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tv   Merkels Heir  BBC News  April 14, 2019 4:30pm-5:01pm BST

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hello, this is bbc news this is bbc news, i'm julian worricker. with julian worricker. the headlines at 5pm: around freezing or below. the headlines: so, tomorrow, pretty much the same, one person has died and at least 19 so most of the cloud will be in the west of the country closer the cabinet office minister david others are taken to hospital after a crash involving two cars to the weather front lidington says the government and a double decker bus and the low pressure here actually coming on as well. and labour will both have on the isle of wight. so maybe some rain for cornwall, to compromise as they look to break a leaked recording has emerged it's been declared a major incident. western fringes of wales, of the labour leaderjeremy corbyn, possibly one or two spots in northern ireland. in which he privately expresses the cabinet office minister david also a couple of showers concern that officials have either lidington says the government there in eastern scotland. lost, mislaid or ignored evidence but the central swathe and labour will both have to compromise as they look to break of the uk are the way down of anti—semitism in the party. of the uk all the way down the deadlock over brexit. teachers across the uk to the south coast will be fine. say poverty is harming a leaked recording ofjeremy corbyn children's ability to learn, reveals that the labour party lost, 1a degrees already in london, as research suggests some and then really through the week pupils are struggling mislaid or ignored evidence ahead, we say goodbye because they go to school hungry of anti—semitism in the party. to the colder weather. or without enough sleep. you can see the colder airand the warmer currents of air will wind. currents of air will win. and that warm air will be arriving from the south and then eventually the south—east, so the continent will be warming up as well. the labour mp who made the recording tuesday, we do have quite a bit and an update far you are on events of cloud across the country and also says the handling of anti—semitic complaints should be taken away you will notice some blue, on the isle of wight. i mentioned one or two spots of rain, parts of a road accident that were from the party altogether. but the winds by then we'll have switched directions, coming in from the isle of wight nhs but the winds by then will have there is no alternative switched directions, trust a moment ago. they have but to have that independent so that means 15 in london, double figures there in central scotland as well. declared this as a major incident, a by wednesday, it really serious road traffic incident is is all change, so sunshine throughout much of the country, what they say. it took part in a new just a few clouds here and there.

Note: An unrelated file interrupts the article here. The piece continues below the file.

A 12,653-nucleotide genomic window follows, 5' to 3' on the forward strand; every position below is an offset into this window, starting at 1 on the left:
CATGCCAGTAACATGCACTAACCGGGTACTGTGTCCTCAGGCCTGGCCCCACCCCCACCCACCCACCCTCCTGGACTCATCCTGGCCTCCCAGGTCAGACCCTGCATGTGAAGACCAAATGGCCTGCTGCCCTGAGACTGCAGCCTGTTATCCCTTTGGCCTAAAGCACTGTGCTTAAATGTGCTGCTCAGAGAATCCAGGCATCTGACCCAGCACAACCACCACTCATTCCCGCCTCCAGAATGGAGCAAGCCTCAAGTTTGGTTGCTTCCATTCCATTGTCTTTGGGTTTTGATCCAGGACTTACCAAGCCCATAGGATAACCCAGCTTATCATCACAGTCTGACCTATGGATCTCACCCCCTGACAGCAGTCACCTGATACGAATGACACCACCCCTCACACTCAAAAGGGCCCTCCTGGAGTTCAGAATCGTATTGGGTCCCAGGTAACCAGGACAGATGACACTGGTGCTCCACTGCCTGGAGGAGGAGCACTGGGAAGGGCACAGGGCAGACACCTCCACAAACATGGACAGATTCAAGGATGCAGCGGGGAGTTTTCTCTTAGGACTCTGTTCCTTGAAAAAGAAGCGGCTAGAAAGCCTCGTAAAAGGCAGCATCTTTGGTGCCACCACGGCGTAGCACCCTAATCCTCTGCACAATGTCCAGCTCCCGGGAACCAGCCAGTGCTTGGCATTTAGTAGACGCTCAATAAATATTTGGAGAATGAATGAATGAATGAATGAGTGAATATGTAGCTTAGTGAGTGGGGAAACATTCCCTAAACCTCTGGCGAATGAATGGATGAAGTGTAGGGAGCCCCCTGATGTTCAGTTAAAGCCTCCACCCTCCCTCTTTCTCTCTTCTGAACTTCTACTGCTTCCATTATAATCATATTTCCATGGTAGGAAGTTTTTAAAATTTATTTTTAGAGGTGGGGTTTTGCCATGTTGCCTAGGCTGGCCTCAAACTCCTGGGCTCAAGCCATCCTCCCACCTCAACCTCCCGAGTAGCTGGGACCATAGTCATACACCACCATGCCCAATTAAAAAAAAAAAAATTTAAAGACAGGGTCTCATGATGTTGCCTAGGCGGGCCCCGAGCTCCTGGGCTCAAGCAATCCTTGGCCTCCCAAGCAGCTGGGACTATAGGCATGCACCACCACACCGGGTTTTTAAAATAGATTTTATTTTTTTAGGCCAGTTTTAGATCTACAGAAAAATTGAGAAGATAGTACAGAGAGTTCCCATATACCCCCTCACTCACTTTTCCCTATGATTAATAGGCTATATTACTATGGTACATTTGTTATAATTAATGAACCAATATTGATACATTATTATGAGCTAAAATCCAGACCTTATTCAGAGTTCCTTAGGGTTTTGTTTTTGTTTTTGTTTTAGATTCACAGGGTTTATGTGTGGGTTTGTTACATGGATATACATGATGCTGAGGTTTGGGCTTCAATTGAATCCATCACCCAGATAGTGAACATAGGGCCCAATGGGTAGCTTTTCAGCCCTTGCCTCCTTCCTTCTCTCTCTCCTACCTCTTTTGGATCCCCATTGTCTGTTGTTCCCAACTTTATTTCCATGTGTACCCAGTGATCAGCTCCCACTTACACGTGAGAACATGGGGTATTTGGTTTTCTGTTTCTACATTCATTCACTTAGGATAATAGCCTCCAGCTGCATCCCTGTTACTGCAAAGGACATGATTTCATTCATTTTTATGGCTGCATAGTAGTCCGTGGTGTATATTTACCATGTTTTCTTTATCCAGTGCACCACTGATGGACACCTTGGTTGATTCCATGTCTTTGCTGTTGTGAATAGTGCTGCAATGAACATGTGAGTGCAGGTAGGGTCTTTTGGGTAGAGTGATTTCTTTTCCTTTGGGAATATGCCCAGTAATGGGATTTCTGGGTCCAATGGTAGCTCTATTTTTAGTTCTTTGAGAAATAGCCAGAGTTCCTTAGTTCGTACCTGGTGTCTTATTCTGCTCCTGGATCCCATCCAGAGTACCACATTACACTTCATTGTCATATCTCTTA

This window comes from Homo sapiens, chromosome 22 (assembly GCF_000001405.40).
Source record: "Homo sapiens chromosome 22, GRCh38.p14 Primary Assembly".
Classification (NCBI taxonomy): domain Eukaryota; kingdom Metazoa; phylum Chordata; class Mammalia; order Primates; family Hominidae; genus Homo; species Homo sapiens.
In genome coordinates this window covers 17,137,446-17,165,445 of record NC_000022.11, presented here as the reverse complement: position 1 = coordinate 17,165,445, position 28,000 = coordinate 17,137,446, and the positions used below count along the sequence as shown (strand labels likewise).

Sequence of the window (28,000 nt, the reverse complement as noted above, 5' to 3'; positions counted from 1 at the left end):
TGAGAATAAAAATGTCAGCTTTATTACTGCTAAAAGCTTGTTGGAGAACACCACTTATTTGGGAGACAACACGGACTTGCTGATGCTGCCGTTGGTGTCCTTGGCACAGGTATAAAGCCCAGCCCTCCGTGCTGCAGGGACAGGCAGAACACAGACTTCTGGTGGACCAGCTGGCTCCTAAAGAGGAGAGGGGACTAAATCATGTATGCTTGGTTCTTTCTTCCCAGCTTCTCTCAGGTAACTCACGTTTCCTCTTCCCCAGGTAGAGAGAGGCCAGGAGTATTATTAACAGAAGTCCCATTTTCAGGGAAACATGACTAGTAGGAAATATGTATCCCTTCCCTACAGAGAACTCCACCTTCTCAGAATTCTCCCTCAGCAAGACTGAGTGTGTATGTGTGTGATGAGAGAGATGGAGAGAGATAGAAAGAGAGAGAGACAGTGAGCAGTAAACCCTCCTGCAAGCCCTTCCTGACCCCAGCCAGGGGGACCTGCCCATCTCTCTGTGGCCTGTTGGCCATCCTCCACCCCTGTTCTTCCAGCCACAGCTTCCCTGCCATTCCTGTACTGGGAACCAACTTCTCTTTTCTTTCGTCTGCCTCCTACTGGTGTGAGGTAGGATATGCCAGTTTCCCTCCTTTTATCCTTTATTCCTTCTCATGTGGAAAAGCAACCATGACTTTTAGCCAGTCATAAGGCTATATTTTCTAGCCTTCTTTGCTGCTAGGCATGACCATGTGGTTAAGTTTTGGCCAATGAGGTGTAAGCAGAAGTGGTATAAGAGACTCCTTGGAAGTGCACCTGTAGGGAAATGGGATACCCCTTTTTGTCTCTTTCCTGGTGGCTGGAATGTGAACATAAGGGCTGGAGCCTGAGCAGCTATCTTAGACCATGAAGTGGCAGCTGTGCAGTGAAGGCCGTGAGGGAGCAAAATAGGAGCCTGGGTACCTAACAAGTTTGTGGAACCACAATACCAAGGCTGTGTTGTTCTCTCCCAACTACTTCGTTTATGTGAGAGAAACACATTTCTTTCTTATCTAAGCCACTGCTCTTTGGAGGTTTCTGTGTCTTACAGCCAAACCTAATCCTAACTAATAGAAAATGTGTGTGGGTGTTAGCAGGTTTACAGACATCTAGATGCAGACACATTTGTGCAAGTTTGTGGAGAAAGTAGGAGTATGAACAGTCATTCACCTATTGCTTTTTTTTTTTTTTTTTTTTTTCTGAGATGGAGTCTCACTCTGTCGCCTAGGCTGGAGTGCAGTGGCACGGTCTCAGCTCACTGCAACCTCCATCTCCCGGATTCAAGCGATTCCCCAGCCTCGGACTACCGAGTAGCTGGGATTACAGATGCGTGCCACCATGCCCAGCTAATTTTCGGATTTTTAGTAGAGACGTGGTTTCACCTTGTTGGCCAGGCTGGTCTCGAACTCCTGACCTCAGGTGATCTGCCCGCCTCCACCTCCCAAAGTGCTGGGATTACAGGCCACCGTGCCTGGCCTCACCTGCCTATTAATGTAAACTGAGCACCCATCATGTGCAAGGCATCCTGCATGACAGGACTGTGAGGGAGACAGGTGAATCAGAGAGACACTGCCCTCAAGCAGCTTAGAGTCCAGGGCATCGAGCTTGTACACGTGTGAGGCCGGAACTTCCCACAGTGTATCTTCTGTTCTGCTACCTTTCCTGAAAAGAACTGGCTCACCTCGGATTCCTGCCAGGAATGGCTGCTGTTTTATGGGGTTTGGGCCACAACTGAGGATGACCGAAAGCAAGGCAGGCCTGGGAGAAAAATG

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those temperatures starting to rise dramatically from wednesday. part, to make cars and a bus, the in fact, by wednesday, i suspect those temperatures will be isle of wight nhs trust confirming hitting around 18 degrees in london and the mid—teens in central scotland. farm—mac people have been airlifted bye— bye. to mainland hospitals and currently 15 have been brought into st mary's hospital which is in a new part and the spokeswoman saying the patients we re the spokeswoman saying the patients were possibly taking two hospitals in portsmouth or southampton. a major incident declared by the isle of wight nhs. now on bbc news — they call her akk — the woman who's replaced angela merkel as the leader of germany's cdu and could take charge of the nation when mrs merkel steps down. in this special interview, annegret kramp—karrenbauer talks to our europe editor, katya adler. i've come to berlin to meet a female german politician who's had a meteoric rise to international recognition overjust the last couple of years. annegret kramp—karrenbauer, otherwise known as akk, is the leader of germany's centre—right cdu party, and she is widely tipped to become
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the next chancellor of germany — the eu's biggest and most powerful country. now, if she pulls it off she will have very big boots to fill. angela merkel has dominated german politics for pretty much two decades now. so what can we expect from merkel‘s heir? translation: i was born in saarland in 1962. it's a small region in germany. it's a classic industrial region. there was a big mining pit close to my parents‘ house, which was then closed in the 1960s. my grandfather was a miner. my brother and my husband are miners. saarland has a special history, a european history. it was often contested between germany and france, and the region's nationality often changed. saarland is a very catholic federal